Osteoporosis is a medical condition in which bones become brittle and fragile as a result of tissue loss. Causes of osteoporosis include hormonal changes, deficiency of vitamin D, and, most commonly, deficiency of calcium. Bones affected by osteoporosis are easily fractured, and such fracturing most often occurs in the hip, wrist, or spine. Under normal circumstances, bone tissue is constantly being broken down and subsequently replaced by the human body; however, osteoporosis prevents the creation of new bone. As a result, a net loss of bone tissue occurs since no new tissue is available to replace the old tissue. With age, bone mass loss increases faster than does bone mass creation. There is currently no known cure for the disease. Osteoporosis
The body can synthesize vitamin D with the help of sunlight, from a precursor that the body makes from cholesterol. Osteoporosis is, " any failure to synthesize adequate vitamin D or obtain enough from foods sets the stage for a loss of calcium from the bones, which can result in fractures" (Whitney & Rolfes, 2013, p. 349). There are several common risk factors for developing osteoporosis, which lead to the condition of reduced bone density.
Osteoporosis is commonly known disease for fragile bones that can break easily and tends to happen with the elderly. For example you could be doing something so easy as bending over to pick something up and cause breakage. Typically the wrist, hip, or spine are what happen to be the most commonly broken bones when it come to this disease. It also affects both genders, not just one or the other. Studies have shown the elderly White and Asian women seem to have the greatest risk for getting the disease.
Osteoporosis is commonly known disease for fragile bones that can break easily and tends to happen with the elderly. For example you could be doing something so easy as bending over to pick something up and cause breakage. Typically the wrist, hip, or spine are what happen to be the most commonly broken bones when it come to this disease. It also affects both genders, no just one or the other. Studies have shown the elderly White and Asian women seem to have the greatest risk for getting the disease.
Osteoporosis is referred to as the decrease in bone density and mass over time. The interior bones become progressively weaker and can cause a stooped posture. This makes the individual more susceptible to bone fractures. Osteopenia regards a condition where the bone material density is considered lower than normal. This is usually a precursor to the musculoskeletal disorder, known as osteoporosis. The term ‘osteoporosis’ means ‘porous bones’. In this case, bone is a living tissue that is continuously being broken down and replaced. Thus, osteoporosis happens when the creation of bone does not keep up with the removal of the old bone. In this disorder, the bones are diminished and deteriorated in structure. This condition is typically prevalent in older women due to an estrogen deficiency with menopause. The lack of estrogen increases bone resorption and decreases bone deposition. In addition, osteoporosis can occur with atrophy, which is caused by disuse. Additionally, osteoporosis can occur in men due to the aging process as well as patients who have received corticosteroids, which are hormones used to treat inflammatory conditions.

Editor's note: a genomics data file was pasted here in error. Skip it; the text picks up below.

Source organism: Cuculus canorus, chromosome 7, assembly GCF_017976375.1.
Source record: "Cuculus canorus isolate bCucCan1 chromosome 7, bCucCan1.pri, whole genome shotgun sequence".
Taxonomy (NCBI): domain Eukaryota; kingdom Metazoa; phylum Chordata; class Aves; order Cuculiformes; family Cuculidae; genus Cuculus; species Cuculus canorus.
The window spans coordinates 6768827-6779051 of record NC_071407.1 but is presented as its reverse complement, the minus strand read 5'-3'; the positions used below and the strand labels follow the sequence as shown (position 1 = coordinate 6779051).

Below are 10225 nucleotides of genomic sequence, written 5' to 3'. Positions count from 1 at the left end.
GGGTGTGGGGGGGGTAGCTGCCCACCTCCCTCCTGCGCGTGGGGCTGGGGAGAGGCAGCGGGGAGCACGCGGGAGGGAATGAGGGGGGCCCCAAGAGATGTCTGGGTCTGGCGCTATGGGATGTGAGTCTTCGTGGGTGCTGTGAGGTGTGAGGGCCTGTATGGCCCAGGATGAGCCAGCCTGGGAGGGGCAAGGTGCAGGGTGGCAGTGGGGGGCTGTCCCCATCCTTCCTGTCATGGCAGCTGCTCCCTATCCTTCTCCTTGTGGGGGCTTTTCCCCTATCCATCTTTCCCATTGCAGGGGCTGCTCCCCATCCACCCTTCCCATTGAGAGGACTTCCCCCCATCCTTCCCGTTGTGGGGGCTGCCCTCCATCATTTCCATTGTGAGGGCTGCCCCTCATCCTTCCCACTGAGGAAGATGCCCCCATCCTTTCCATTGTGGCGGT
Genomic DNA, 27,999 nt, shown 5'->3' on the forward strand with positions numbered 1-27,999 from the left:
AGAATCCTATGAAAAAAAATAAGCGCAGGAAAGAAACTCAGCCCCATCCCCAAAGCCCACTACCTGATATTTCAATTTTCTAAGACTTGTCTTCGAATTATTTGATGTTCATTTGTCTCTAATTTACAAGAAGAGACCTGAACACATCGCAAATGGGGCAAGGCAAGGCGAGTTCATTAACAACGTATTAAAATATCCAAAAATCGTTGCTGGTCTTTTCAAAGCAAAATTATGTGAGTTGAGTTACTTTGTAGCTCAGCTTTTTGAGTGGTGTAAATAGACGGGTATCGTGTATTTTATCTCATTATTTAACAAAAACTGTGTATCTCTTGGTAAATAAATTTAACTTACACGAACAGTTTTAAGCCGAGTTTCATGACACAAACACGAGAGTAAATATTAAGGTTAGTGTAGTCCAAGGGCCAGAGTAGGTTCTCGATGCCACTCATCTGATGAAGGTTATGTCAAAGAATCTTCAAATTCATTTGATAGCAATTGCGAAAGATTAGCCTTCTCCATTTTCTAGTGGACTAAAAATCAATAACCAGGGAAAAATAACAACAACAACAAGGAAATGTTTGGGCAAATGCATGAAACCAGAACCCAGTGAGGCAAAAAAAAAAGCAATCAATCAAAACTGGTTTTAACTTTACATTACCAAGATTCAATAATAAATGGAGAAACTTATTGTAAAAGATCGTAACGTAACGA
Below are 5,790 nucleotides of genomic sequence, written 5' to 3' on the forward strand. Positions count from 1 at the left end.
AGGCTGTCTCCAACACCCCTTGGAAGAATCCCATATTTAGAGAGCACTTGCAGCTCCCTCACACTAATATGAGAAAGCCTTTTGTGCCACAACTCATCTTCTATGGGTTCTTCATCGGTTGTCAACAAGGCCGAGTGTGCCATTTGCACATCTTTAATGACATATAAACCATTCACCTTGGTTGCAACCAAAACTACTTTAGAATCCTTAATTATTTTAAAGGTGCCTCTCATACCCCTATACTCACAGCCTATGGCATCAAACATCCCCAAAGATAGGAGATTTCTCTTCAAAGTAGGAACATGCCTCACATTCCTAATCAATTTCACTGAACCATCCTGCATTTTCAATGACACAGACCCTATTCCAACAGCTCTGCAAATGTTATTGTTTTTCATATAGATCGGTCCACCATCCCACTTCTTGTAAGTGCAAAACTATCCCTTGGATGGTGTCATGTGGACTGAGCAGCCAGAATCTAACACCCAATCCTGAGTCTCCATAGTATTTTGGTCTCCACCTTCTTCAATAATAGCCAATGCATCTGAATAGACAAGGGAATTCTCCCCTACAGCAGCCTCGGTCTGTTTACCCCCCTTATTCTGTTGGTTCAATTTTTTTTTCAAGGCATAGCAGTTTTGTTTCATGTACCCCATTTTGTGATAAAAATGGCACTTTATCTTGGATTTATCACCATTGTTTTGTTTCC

Osteoporosis occurs when bones lose their strength and density. They become fragile, weak, and brittle, this means that the bones are more likely to fracture. Osteoporosis particularly affects women after menopause and in their later years. However, some men may also be affected. Activity and a healthy diet rich in calcium and vitamin D can help prevent osteoporosis. It affects one of every two women and one out of every five men, according to Centers for Disease Control and Prevention (CDC).
According to the National osteoporosis foundation, osteoporosis is a disease of the bones that "happens when you lose too much bone, make too little bone, or both." Osteoporosis actually means "porous bone" because the disease literally causes your bones to become more porous. As a result of the larger pores, the bones become less dense, more brittle, and are more likely to break.
Osteoporosis quite literally means “porous bone”. According to The National Osteoporosis Foundation, bones are in a very similar shape to a honeycomb and when you have osteoporosis the holes and spaces are larger than that of a healthy bone. This occurs because your bones are not replacing the “living tissue” that make them up causing them to